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Nation and FamilyPersonal Law, Cultural Pluralism, and Gendered Citizenship in India$
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Narendra Subramanian

Print publication date: 2014

Print ISBN-13: 9780804788786

Published to Stanford Scholarship Online: September 2014

DOI: 10.11126/stanford/9780804788786.001.0001

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PRINTED FROM STANFORD SCHOLARSHIP ONLINE (www.stanford.universitypressscholarship.com). (c) Copyright Stanford University Press, 2020. All Rights Reserved. An individual user may print out a PDF of a single chapter of a monograph in SSO for personal use.date: 11 August 2020

Indian Personal Law

Indian Personal Law

Toward a Comparative The oretical Perspective

(p.1) Chapter 1 Indian Personal Law
Nation and Family

Narendra Subramanian

Stanford University Press

This chapter illustrates the pattern of change in India's personal laws since independence, based largely on the norms and initiatives of the concerned group. It highlights the tensions between personal laws based on religious and other cultural norms, secularist principles, and the promotion of individual liberties and women's rights. The approaches of ruling elites to form the nation and recognize difference influenced the different responses of regimes to the personal laws they inherited. There were extensive modernist reforms in Turkey, Tunisia, and more recently Morocco, moderate modernist reforms in Egypt, India, and Indonesia, limited changes in Algeria, Lebanon, and Syria, and extensive changes that reduced women's rights and individual autonomy in Pakistan, Iran, Sudan, and Nigeria starting in the 1970s. The formation of the personal-law systems and the engagements of religious and nationalist mobilizers with personal law in colonial India are surveyed.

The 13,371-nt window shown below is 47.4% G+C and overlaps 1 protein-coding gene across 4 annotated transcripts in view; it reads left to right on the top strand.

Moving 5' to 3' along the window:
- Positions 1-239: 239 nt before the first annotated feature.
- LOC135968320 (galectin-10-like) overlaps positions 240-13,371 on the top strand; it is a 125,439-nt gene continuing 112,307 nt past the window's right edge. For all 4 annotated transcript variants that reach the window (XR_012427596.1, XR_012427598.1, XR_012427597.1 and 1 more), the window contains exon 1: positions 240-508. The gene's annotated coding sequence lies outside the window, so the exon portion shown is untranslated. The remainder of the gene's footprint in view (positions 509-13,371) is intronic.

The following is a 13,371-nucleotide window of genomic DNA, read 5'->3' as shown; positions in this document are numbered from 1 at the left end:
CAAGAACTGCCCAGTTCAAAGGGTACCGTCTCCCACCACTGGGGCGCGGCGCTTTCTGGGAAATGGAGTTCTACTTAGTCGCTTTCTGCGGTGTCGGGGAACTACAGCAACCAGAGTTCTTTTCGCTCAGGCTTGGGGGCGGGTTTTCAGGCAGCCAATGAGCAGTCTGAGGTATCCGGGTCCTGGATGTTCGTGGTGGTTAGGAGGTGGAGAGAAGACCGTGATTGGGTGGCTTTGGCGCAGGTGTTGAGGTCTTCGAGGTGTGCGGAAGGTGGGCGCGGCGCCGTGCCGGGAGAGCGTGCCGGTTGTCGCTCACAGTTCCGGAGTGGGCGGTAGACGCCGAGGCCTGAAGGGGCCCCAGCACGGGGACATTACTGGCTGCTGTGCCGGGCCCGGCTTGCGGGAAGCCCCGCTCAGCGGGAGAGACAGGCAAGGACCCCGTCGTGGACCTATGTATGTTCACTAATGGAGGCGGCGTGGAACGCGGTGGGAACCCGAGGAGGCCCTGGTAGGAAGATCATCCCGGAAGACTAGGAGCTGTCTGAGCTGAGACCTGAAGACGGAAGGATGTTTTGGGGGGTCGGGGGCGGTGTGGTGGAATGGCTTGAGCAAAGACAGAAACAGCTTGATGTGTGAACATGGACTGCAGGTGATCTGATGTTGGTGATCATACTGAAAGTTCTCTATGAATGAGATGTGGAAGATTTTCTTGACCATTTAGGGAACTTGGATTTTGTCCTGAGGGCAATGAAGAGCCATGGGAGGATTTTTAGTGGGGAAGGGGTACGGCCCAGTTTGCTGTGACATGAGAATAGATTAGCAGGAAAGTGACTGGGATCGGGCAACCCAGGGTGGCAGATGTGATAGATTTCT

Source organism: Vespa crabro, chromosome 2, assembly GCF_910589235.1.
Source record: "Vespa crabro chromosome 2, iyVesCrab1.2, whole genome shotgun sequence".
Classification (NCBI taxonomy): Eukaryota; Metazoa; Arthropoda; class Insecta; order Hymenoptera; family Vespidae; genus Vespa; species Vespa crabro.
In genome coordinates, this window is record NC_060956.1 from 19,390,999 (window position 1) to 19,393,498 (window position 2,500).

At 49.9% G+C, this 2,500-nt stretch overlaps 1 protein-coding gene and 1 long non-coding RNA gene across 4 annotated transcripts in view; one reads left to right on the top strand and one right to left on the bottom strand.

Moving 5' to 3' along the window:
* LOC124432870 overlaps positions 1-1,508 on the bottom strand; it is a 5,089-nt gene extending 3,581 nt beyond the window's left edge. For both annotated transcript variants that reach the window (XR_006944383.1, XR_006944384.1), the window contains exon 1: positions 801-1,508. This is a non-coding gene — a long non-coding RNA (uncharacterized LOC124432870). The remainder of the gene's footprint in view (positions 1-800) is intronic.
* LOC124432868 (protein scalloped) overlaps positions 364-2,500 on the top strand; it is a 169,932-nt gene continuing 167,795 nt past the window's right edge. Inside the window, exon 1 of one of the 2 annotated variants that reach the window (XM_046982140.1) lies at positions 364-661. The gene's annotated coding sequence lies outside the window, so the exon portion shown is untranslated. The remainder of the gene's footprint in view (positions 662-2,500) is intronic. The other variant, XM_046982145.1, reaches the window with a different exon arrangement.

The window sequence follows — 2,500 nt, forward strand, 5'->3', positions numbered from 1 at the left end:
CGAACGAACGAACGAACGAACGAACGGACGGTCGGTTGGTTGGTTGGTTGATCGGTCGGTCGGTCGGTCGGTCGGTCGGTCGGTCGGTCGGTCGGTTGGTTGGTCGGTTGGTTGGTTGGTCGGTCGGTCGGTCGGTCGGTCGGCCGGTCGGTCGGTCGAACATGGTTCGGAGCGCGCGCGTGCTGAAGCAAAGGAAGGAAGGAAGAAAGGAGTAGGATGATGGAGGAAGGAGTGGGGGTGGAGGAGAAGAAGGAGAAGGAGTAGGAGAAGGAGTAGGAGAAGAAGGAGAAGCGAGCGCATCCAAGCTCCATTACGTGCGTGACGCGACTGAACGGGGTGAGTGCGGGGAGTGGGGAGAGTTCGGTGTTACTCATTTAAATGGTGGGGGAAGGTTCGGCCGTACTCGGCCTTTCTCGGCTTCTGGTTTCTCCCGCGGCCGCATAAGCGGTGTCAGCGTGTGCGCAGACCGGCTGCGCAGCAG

Keywords:   personal law and recognition, personal law, multiculturalism, social equality and individual rights, comparative twentieth-century personal law, overview of colonial Indian personal law, religious mobilization, Indian nationalism and legal reform

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